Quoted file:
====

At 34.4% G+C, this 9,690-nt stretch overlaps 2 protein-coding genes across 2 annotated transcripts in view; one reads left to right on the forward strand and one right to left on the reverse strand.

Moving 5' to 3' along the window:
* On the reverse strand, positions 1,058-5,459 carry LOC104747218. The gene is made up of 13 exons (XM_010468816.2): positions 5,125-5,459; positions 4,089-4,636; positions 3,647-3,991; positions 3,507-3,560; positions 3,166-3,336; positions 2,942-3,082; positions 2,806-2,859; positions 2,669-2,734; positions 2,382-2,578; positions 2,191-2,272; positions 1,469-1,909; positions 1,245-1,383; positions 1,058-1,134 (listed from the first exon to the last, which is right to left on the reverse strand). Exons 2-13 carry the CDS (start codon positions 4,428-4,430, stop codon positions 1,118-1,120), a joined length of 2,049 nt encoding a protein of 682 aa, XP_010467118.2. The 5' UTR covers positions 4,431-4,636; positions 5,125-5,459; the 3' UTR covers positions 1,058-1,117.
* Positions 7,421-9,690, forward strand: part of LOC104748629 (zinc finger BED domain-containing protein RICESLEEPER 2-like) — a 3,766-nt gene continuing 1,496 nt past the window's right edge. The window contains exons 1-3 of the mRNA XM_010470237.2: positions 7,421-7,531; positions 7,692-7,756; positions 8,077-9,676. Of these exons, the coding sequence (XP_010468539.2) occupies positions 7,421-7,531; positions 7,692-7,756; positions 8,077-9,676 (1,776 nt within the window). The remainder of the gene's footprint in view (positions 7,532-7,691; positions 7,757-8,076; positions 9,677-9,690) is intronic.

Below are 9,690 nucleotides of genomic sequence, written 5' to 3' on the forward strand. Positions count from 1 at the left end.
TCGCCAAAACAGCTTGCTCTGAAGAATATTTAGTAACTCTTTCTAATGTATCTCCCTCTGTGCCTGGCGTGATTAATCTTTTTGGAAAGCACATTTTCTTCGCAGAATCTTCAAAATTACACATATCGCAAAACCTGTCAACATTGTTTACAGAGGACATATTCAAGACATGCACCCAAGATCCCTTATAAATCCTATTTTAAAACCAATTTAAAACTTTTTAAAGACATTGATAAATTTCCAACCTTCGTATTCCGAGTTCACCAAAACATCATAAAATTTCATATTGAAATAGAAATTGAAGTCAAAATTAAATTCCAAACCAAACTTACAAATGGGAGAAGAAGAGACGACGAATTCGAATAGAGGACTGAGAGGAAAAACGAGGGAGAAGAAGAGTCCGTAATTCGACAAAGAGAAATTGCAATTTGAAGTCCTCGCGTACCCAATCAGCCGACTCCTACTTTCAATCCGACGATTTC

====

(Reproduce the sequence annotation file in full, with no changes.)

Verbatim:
At 34.4% G+C, this 9,690-nt stretch overlaps 2 protein-coding genes across 2 annotated transcripts in view; one reads left to right on the forward strand and one right to left on the reverse strand.

Moving 5' to 3' along the window:
* On the reverse strand, positions 1,058-5,459 carry LOC104747218. The gene is made up of 13 exons (XM_010468816.2): positions 5,125-5,459; positions 4,089-4,636; positions 3,647-3,991; positions 3,507-3,560; positions 3,166-3,336; positions 2,942-3,082; positions 2,806-2,859; positions 2,669-2,734; positions 2,382-2,578; positions 2,191-2,272; positions 1,469-1,909; positions 1,245-1,383; positions 1,058-1,134 (listed from the first exon to the last, which is right to left on the reverse strand). Exons 2-13 carry the CDS (start codon positions 4,428-4,430, stop codon positions 1,118-1,120), a joined length of 2,049 nt encoding a protein of 682 aa, XP_010467118.2. The 5' UTR covers positions 4,431-4,636; positions 5,125-5,459; the 3' UTR covers positions 1,058-1,117.
* Positions 7,421-9,690, forward strand: part of LOC104748629 (zinc finger BED domain-containing protein RICESLEEPER 2-like) — a 3,766-nt gene continuing 1,496 nt past the window's right edge. The window contains exons 1-3 of the mRNA XM_010470237.2: positions 7,421-7,531; positions 7,692-7,756; positions 8,077-9,676. Of these exons, the coding sequence (XP_010468539.2) occupies positions 7,421-7,531; positions 7,692-7,756; positions 8,077-9,676 (1,776 nt within the window). The remainder of the gene's footprint in view (positions 7,532-7,691; positions 7,757-8,076; positions 9,677-9,690) is intronic.

Below are 9,690 nucleotides of genomic sequence, written 5' to 3' on the forward strand. Positions count from 1 at the left end.
TCGCCAAAACAGCTTGCTCTGAAGAATATTTAGTAACTCTTTCTAATGTATCTCCCTCTGTGCCTGGCGTGATTAATCTTTTTGGAAAGCACATTTTCTTCGCAGAATCTTCAAAATTACACATATCGCAAAACCTGTCAACATTGTTTACAGAGGACATATTCAAGACATGCACCCAAGATCCCTTATAAATCCTATTTTAAAACCAATTTAAAACTTTTTAAAGACATTGATAAATTTCCAACCTTCGTATTCCGAGTTCACCAAAACATCATAAAATTTCATATTGAAATAGAAATTGAAGTCAAAATTAAATTCCAAACCAAACTTACAAATGGGAGAAGAAGAGACGACGAATTCGAATAGAGGACTGAGAGGAAAAACGAGGGAGAAGAAGAGTCCGTAATTCGACAAAGAGAAATTGCAATTTGAAGTCCTCGCGTACCCAATCAGCCGACTCCTACTTTCAATCCGACGATTTC